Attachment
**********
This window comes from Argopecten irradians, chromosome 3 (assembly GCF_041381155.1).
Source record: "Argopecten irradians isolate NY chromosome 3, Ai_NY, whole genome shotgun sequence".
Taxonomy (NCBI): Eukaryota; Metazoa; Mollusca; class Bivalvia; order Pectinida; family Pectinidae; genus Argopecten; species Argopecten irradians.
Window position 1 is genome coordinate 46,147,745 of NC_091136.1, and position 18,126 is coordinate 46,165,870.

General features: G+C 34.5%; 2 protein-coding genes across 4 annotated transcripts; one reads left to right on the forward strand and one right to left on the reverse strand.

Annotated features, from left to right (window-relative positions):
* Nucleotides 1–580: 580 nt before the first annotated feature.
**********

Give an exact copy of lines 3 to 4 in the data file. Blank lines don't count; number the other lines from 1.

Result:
Taxonomy (NCBI): Eukaryota; Metazoa; Mollusca; class Bivalvia; order Pectinida; family Pectinidae; genus Argopecten; species Argopecten irradians.
Window position 1 is genome coordinate 46,147,745 of NC_091136.1, and position 18,126 is coordinate 46,165,870.